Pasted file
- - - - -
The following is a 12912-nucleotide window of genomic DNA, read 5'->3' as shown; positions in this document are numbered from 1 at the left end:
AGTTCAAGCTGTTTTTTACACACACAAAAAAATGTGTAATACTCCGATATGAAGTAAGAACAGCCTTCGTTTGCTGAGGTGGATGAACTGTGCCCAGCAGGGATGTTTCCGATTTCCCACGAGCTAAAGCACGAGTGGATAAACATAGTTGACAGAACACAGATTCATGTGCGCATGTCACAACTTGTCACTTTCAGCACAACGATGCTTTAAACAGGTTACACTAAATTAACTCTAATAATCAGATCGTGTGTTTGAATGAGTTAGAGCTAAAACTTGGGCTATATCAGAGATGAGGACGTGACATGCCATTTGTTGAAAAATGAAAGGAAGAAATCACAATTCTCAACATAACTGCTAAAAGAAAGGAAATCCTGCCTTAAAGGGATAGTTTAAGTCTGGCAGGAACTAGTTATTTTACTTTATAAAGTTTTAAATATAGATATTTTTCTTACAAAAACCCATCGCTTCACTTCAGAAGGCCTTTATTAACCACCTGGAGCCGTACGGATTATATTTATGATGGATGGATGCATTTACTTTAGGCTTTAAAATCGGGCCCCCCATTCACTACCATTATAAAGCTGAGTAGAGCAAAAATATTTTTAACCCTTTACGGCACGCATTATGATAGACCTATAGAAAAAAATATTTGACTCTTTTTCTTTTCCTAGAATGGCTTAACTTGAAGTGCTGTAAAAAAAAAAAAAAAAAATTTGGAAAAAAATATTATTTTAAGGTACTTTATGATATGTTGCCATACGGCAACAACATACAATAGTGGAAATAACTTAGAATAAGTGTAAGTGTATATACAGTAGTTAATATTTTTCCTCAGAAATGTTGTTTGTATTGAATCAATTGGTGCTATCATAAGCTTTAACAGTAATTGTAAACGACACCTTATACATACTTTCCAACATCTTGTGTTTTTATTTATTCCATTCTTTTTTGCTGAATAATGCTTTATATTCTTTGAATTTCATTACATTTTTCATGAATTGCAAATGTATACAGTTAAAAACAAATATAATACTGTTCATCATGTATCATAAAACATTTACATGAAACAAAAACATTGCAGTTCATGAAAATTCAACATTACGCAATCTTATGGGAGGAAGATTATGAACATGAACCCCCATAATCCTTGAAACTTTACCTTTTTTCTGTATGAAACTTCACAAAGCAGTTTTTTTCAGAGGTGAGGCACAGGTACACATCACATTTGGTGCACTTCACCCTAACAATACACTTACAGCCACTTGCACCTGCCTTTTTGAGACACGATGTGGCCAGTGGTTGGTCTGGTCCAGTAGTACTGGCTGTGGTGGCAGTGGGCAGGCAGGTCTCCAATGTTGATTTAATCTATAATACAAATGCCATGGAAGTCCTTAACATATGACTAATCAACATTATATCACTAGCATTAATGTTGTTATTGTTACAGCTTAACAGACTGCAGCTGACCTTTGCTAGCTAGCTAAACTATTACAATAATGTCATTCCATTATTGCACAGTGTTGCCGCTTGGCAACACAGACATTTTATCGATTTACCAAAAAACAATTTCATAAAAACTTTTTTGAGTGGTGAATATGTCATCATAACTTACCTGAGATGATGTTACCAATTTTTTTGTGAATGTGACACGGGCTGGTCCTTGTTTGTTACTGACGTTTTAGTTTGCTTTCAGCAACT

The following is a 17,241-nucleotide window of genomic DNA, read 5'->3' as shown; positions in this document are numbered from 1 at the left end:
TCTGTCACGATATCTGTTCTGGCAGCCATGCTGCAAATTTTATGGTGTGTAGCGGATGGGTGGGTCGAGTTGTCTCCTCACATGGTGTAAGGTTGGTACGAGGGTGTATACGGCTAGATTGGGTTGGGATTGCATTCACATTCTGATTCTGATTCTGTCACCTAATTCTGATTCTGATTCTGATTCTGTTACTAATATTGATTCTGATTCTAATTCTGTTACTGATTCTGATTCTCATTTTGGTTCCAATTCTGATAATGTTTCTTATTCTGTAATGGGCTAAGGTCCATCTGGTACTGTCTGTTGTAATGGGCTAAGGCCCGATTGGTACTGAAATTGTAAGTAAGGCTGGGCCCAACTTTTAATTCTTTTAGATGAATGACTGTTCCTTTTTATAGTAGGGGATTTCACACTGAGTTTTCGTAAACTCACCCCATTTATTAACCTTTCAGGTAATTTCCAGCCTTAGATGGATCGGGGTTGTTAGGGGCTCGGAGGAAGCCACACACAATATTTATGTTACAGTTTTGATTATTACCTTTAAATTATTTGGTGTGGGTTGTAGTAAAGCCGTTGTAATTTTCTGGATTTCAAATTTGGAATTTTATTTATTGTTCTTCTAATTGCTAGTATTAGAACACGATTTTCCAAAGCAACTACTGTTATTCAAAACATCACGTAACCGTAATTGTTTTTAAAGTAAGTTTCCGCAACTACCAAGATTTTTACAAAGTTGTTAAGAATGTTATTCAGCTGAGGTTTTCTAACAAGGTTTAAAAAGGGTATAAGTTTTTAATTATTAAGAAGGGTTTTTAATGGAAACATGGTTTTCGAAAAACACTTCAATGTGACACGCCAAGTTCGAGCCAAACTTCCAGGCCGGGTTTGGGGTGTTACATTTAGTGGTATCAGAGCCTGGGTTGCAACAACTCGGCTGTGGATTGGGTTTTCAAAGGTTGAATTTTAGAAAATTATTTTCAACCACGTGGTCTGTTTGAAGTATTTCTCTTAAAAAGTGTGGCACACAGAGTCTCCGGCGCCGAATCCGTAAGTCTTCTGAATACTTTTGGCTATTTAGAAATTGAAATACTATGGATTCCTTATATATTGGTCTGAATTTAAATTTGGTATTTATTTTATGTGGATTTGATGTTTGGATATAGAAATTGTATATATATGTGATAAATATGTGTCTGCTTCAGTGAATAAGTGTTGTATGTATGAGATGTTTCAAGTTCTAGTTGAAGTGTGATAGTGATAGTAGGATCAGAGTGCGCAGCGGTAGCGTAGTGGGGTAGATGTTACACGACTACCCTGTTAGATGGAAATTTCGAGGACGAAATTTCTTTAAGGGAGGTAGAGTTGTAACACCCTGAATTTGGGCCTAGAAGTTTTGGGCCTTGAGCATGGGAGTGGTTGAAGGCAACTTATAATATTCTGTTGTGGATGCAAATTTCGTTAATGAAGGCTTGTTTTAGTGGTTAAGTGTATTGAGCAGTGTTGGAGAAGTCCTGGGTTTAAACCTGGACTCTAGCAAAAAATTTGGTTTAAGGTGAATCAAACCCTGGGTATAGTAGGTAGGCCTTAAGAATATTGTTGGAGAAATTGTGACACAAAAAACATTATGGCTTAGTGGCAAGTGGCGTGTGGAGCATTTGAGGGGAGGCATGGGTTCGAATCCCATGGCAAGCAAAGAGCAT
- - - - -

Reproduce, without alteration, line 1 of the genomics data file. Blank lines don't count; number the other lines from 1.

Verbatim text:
The following is a 12912-nucleotide window of genomic DNA, read 5'->3' as shown; positions in this document are numbered from 1 at the left end: